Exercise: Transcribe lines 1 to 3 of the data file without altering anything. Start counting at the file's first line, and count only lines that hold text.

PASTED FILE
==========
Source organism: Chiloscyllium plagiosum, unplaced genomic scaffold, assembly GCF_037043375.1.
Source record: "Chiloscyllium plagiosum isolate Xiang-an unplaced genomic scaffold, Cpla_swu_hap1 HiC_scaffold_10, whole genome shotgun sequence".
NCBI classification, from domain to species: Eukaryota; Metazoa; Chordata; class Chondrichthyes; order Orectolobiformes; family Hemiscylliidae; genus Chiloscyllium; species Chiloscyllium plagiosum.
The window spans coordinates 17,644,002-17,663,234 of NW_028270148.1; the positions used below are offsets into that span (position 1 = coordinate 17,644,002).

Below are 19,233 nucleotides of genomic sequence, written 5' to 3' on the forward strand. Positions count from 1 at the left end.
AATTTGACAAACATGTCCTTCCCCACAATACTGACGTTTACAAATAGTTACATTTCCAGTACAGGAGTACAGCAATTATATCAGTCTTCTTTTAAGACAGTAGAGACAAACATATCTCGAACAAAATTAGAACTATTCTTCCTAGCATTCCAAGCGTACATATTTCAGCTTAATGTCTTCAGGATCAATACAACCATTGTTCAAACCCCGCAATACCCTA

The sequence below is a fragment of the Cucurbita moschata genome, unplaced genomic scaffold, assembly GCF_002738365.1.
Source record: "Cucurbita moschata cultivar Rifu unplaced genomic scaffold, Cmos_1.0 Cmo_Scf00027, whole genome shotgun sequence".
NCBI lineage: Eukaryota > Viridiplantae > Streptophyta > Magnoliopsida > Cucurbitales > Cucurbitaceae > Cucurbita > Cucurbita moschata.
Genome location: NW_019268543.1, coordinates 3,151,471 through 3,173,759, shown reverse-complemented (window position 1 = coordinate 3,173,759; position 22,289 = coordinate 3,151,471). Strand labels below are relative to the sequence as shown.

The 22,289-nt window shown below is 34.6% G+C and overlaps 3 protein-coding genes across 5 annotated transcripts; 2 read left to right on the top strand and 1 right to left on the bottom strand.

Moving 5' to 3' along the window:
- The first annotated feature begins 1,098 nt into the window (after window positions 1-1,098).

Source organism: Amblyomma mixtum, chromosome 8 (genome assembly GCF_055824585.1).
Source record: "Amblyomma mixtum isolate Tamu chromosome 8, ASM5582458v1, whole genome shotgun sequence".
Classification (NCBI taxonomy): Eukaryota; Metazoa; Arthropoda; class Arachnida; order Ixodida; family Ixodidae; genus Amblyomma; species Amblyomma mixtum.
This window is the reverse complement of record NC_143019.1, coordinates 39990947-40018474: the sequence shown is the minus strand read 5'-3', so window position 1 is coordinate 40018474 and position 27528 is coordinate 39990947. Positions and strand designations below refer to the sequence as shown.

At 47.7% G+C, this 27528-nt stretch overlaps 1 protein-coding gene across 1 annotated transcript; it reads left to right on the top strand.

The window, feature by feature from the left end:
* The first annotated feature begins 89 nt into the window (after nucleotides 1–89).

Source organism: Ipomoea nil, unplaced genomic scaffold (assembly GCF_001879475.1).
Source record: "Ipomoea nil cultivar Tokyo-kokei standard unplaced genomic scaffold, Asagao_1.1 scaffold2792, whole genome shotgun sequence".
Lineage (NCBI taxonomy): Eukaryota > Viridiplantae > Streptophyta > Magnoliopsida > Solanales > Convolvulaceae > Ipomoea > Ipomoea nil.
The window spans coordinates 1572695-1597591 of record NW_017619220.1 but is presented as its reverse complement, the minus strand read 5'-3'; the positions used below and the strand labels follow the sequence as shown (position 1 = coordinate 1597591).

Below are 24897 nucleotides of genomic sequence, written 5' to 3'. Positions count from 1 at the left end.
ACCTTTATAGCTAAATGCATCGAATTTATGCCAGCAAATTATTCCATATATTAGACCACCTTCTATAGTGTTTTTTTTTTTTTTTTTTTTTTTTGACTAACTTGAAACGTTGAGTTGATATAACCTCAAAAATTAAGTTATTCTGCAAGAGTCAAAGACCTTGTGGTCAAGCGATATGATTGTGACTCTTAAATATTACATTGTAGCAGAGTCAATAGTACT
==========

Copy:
Source organism: Chiloscyllium plagiosum, unplaced genomic scaffold, assembly GCF_037043375.1.
Source record: "Chiloscyllium plagiosum isolate Xiang-an unplaced genomic scaffold, Cpla_swu_hap1 HiC_scaffold_10, whole genome shotgun sequence".
NCBI classification, from domain to species: Eukaryota; Metazoa; Chordata; class Chondrichthyes; order Orectolobiformes; family Hemiscylliidae; genus Chiloscyllium; species Chiloscyllium plagiosum.